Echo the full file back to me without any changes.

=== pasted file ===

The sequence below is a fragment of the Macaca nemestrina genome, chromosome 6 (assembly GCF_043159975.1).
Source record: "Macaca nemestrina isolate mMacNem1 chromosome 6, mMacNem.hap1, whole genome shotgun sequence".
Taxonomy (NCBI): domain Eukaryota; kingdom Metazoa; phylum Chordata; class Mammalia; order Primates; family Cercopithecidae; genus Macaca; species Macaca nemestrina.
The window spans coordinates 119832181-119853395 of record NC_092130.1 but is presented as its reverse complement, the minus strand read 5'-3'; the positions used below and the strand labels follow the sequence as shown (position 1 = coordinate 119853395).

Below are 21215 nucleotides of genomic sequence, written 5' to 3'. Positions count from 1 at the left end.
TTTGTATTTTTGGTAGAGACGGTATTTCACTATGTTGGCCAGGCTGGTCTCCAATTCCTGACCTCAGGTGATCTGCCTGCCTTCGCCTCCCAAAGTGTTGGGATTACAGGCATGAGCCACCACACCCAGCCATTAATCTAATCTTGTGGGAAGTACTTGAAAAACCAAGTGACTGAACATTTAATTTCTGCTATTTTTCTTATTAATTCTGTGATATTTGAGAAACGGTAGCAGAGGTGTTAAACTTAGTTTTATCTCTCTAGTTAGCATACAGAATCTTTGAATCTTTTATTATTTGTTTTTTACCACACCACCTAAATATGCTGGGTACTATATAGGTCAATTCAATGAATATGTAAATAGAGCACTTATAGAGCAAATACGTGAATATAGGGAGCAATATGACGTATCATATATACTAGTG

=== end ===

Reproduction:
The sequence below is a fragment of the Macaca nemestrina genome, chromosome 6 (assembly GCF_043159975.1).
Source record: "Macaca nemestrina isolate mMacNem1 chromosome 6, mMacNem.hap1, whole genome shotgun sequence".
Taxonomy (NCBI): domain Eukaryota; kingdom Metazoa; phylum Chordata; class Mammalia; order Primates; family Cercopithecidae; genus Macaca; species Macaca nemestrina.
The window spans coordinates 119832181-119853395 of record NC_092130.1 but is presented as its reverse complement, the minus strand read 5'-3'; the positions used below and the strand labels follow the sequence as shown (position 1 = coordinate 119853395).

Below are 21215 nucleotides of genomic sequence, written 5' to 3'. Positions count from 1 at the left end.
TTTGTATTTTTGGTAGAGACGGTATTTCACTATGTTGGCCAGGCTGGTCTCCAATTCCTGACCTCAGGTGATCTGCCTGCCTTCGCCTCCCAAAGTGTTGGGATTACAGGCATGAGCCACCACACCCAGCCATTAATCTAATCTTGTGGGAAGTACTTGAAAAACCAAGTGACTGAACATTTAATTTCTGCTATTTTTCTTATTAATTCTGTGATATTTGAGAAACGGTAGCAGAGGTGTTAAACTTAGTTTTATCTCTCTAGTTAGCATACAGAATCTTTGAATCTTTTATTATTTGTTTTTTACCACACCACCTAAATATGCTGGGTACTATATAGGTCAATTCAATGAATATGTAAATAGAGCACTTATAGAGCAAATACGTGAATATAGGGAGCAATATGACGTATCATATATACTAGTG